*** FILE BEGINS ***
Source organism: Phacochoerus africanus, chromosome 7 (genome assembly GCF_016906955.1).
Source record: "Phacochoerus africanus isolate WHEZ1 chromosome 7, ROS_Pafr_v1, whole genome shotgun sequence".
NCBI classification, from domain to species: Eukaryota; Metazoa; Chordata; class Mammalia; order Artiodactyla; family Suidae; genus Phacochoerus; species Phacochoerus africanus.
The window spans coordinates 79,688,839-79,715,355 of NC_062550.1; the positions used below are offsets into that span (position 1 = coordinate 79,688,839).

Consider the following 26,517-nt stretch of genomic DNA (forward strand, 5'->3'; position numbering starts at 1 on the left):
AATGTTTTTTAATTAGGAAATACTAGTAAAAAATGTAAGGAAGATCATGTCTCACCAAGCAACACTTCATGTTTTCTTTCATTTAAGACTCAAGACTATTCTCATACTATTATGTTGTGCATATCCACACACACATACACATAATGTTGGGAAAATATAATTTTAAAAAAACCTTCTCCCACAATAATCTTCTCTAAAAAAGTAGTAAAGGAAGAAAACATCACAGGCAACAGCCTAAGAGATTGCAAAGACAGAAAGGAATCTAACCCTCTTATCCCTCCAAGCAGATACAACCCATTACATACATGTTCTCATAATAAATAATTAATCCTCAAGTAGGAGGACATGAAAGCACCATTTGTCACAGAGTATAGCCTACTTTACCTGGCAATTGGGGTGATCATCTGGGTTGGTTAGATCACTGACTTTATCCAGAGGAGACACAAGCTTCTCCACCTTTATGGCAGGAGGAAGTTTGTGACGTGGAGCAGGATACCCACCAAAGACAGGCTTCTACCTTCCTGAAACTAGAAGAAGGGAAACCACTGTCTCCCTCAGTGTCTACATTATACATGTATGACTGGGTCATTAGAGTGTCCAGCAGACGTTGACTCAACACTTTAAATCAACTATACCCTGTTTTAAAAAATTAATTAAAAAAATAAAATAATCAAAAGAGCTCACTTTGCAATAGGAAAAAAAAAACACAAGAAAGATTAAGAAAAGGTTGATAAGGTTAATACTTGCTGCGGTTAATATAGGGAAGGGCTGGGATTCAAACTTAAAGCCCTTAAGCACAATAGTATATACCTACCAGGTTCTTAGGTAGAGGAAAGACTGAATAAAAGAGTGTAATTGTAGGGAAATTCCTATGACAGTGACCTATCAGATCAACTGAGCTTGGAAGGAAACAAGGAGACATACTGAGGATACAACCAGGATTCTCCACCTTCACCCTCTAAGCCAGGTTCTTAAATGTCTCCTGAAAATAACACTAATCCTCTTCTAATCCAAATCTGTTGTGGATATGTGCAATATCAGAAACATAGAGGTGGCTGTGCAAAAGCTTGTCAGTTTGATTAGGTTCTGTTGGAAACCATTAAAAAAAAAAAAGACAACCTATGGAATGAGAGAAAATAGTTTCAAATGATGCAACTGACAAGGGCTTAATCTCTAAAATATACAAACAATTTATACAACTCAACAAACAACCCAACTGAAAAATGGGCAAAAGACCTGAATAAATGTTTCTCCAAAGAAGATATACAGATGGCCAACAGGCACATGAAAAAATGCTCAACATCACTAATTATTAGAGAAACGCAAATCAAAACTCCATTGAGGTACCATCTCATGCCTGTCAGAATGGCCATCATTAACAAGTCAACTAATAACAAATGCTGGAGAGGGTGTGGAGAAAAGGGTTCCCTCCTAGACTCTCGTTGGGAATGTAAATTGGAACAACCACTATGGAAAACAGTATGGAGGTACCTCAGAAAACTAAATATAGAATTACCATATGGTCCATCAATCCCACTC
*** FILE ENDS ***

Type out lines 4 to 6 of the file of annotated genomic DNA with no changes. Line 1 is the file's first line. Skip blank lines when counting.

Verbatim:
The window spans coordinates 79,688,839-79,715,355 of NC_062550.1; the positions used below are offsets into that span (position 1 = coordinate 79,688,839).

Consider the following 26,517-nt stretch of genomic DNA (forward strand, 5'->3'; position numbering starts at 1 on the left):
AATGTTTTTTAATTAGGAAATACTAGTAAAAAATGTAAGGAAGATCATGTCTCACCAAGCAACACTTCATGTTTTCTTTCATTTAAGACTCAAGACTATTCTCATACTATTATGTTGTGCATATCCACACACACATACACATAATGTTGGGAAAATATAATTTTAAAAAAACCTTCTCCCACAATAATCTTCTCTAAAAAAGTAGTAAAGGAAGAAAACATCACAGGCAACAGCCTAAGAGATTGCAAAGACAGAAAGGAATCTAACCCTCTTATCCCTCCAAGCAGATACAACCCATTACATACATGTTCTCATAATAAATAATTAATCCTCAAGTAGGAGGACATGAAAGCACCATTTGTCACAGAGTATAGCCTACTTTACCTGGCAATTGGGGTGATCATCTGGGTTGGTTAGATCACTGACTTTATCCAGAGGAGACACAAGCTTCTCCACCTTTATGGCAGGAGGAAGTTTGTGACGTGGAGCAGGATACCCACCAAAGACAGGCTTCTACCTTCCTGAAACTAGAAGAAGGGAAACCACTGTCTCCCTCAGTGTCTACATTATACATGTATGACTGGGTCATTAGAGTGTCCAGCAGACGTTGACTCAACACTTTAAATCAACTATACCCTGTTTTAAAAAATTAATTAAAAAAATAAAATAATCAAAAGAGCTCACTTTGCAATAGGAAAAAAAAAACACAAGAAAGATTAAGAAAAGGTTGATAAGGTTAATACTTGCTGCGGTTAATATAGGGAAGGGCTGGGATTCAAACTTAAAGCCCTTAAGCACAATAGTATATACCTACCAGGTTCTTAGGTAGAGGAAAGACTGAATAAAAGAGTGTAATTGTAGGGAAATTCCTATGACAGTGACCTATCAGATCAACTGAGCTTGGAAGGAAACAAGGAGACATACTGAGGATACAACCAGGATTCTCCACCTTCACCCTCTAAGCCAGGTTCTTAAATGTCTCCTGAAAATAACACTAATCCTCTTCTAATCCAAATCTGTTGTGGATATGTGCAATATCAGAAACATAGAGGTGGCTGTGCAAAAGCTTGTCAGTTTGATTAGGTTCTGTTGGAAACCATTAAAAAAAAAAAAGACAACCTATGGAATGAGAGAAAATAGTTTCAAATGATGCAACTGACAAGGGCTTAATCTCTAAAATATACAAACAATTTATACAACTCAACAAACAACCCAACTGAAAAATGGGCAAAAGACCTGAATAAATGTTTCTCCAAAGAAGATATACAGATGGCCAACAGGCACATGAAAAAATGCTCAACATCACTAATTATTAGAGAAACGCAAATCAAAACTCCATTGAGGTACCATCTCATGCCTGTCAGAATGGCCATCATTAACAAGTCAACTAATAACAAATGCTGGAGAGGGTGTGGAGAAAAGGGTTCCCTCCTAGACTCTCGTTGGGAATGTAAATTGGAACAACCACTATGGAAAACAGTATGGAGGTACCTCAGAAAACTAAATATAGAATTACCATATGGTCCATCAATCCCACTC